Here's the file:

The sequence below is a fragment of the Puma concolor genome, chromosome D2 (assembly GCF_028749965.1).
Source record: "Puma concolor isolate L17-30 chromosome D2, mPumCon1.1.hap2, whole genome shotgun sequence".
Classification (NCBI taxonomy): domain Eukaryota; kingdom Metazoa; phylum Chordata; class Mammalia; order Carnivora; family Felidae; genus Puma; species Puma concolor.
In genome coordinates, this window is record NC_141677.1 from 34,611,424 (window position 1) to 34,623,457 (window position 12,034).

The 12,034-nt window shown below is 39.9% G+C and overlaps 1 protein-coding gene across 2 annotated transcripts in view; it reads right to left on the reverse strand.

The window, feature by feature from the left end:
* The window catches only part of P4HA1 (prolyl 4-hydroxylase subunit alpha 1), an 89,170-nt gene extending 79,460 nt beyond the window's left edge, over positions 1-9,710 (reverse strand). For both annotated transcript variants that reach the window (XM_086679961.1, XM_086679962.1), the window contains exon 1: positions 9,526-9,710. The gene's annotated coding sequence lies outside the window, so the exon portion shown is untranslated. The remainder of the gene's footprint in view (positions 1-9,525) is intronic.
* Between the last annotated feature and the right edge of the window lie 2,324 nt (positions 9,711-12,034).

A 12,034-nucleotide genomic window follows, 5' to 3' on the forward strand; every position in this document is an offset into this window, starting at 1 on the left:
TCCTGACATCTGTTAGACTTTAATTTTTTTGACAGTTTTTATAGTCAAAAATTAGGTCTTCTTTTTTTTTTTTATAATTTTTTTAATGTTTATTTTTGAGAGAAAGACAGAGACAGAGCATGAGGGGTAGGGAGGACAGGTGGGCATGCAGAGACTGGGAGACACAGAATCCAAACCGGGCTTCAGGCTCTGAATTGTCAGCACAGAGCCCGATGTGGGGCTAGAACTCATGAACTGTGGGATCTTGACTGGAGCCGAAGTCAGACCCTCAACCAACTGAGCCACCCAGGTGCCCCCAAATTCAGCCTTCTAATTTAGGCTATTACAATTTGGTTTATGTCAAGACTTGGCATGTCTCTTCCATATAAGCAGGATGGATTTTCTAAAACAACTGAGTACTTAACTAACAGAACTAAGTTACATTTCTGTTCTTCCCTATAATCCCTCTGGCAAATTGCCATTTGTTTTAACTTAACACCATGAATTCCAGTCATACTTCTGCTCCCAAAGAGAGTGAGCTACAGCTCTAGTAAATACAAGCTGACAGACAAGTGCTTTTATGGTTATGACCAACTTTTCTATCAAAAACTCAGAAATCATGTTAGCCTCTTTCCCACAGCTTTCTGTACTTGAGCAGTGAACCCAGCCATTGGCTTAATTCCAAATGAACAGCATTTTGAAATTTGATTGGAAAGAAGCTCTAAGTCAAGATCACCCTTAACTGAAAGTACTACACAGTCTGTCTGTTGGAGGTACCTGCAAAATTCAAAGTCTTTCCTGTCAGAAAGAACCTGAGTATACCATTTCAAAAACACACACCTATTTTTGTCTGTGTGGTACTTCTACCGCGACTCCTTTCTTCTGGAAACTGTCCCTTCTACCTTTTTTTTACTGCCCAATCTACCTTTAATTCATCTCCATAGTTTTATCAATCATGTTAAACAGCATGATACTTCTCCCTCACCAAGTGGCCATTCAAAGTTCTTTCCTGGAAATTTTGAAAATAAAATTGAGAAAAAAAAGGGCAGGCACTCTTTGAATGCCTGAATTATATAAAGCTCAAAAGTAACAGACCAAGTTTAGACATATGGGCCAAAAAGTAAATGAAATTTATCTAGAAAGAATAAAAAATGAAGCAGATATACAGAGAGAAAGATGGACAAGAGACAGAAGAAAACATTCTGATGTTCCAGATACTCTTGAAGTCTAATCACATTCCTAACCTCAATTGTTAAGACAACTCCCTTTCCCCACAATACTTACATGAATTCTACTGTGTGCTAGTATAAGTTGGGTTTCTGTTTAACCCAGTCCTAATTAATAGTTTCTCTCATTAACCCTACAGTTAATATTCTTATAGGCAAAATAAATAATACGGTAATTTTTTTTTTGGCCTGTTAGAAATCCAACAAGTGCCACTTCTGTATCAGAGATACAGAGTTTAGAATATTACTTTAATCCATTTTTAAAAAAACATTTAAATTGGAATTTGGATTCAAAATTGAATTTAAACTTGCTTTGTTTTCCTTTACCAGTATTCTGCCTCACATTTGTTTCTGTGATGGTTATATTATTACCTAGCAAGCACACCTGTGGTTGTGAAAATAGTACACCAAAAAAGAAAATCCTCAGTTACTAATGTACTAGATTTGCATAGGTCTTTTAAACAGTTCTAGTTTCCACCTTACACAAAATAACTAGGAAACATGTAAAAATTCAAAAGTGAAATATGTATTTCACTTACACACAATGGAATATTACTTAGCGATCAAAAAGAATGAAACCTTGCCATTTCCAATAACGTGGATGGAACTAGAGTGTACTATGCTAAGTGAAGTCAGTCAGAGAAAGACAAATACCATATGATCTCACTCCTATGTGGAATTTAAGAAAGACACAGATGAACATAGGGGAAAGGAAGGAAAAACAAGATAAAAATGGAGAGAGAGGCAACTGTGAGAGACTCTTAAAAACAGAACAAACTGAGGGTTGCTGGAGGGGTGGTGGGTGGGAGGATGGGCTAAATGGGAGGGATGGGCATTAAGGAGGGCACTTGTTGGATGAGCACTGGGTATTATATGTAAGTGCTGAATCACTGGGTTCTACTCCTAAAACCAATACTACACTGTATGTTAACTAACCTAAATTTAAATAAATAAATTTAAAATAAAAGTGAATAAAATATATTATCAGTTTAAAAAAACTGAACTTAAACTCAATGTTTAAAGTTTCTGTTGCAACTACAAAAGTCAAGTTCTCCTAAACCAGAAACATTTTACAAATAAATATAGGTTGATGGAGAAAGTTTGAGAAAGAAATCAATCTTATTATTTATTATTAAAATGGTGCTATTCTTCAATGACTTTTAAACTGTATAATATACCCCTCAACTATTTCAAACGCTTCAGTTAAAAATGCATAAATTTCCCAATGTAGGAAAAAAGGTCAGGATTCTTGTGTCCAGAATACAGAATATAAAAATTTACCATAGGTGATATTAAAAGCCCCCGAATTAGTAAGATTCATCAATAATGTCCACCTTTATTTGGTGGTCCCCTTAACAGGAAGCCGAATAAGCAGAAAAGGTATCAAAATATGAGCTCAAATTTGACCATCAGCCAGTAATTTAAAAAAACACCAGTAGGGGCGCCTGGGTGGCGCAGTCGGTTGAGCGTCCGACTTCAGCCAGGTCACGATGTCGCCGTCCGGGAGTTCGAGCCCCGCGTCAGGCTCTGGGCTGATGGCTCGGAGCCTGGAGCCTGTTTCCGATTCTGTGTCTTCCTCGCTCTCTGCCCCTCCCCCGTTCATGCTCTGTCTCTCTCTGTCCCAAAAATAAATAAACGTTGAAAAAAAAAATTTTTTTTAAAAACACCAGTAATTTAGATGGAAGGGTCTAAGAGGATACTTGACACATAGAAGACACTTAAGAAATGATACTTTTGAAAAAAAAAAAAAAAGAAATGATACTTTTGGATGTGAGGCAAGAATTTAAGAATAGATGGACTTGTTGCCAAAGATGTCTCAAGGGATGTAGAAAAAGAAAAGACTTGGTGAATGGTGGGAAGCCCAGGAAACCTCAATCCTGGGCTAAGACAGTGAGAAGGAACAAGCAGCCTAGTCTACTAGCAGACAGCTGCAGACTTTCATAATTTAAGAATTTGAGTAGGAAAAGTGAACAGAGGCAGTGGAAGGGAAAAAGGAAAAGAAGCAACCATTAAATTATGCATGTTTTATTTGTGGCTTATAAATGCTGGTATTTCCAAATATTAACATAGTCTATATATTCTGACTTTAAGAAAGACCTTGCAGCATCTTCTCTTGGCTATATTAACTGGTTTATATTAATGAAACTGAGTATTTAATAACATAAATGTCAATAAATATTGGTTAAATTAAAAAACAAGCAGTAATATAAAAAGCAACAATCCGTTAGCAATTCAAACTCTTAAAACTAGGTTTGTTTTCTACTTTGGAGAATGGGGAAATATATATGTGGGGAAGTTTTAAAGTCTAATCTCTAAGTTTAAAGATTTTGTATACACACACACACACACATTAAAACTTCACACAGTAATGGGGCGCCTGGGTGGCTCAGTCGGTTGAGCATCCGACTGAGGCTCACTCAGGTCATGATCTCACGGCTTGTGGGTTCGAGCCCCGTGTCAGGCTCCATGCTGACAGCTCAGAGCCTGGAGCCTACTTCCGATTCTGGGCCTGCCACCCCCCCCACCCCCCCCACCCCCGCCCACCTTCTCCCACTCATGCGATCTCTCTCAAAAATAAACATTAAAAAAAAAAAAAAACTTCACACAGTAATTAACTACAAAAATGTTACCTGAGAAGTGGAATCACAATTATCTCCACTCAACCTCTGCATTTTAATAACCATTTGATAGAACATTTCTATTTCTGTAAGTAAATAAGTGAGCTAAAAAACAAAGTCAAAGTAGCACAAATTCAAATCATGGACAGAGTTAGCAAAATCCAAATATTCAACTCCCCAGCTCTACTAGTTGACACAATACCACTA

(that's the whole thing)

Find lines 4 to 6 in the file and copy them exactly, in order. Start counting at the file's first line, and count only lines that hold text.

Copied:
In genome coordinates, this window is record NC_141677.1 from 34,611,424 (window position 1) to 34,623,457 (window position 12,034).

The 12,034-nt window shown below is 39.9% G+C and overlaps 1 protein-coding gene across 2 annotated transcripts in view; it reads right to left on the reverse strand.

The window, feature by feature from the left end: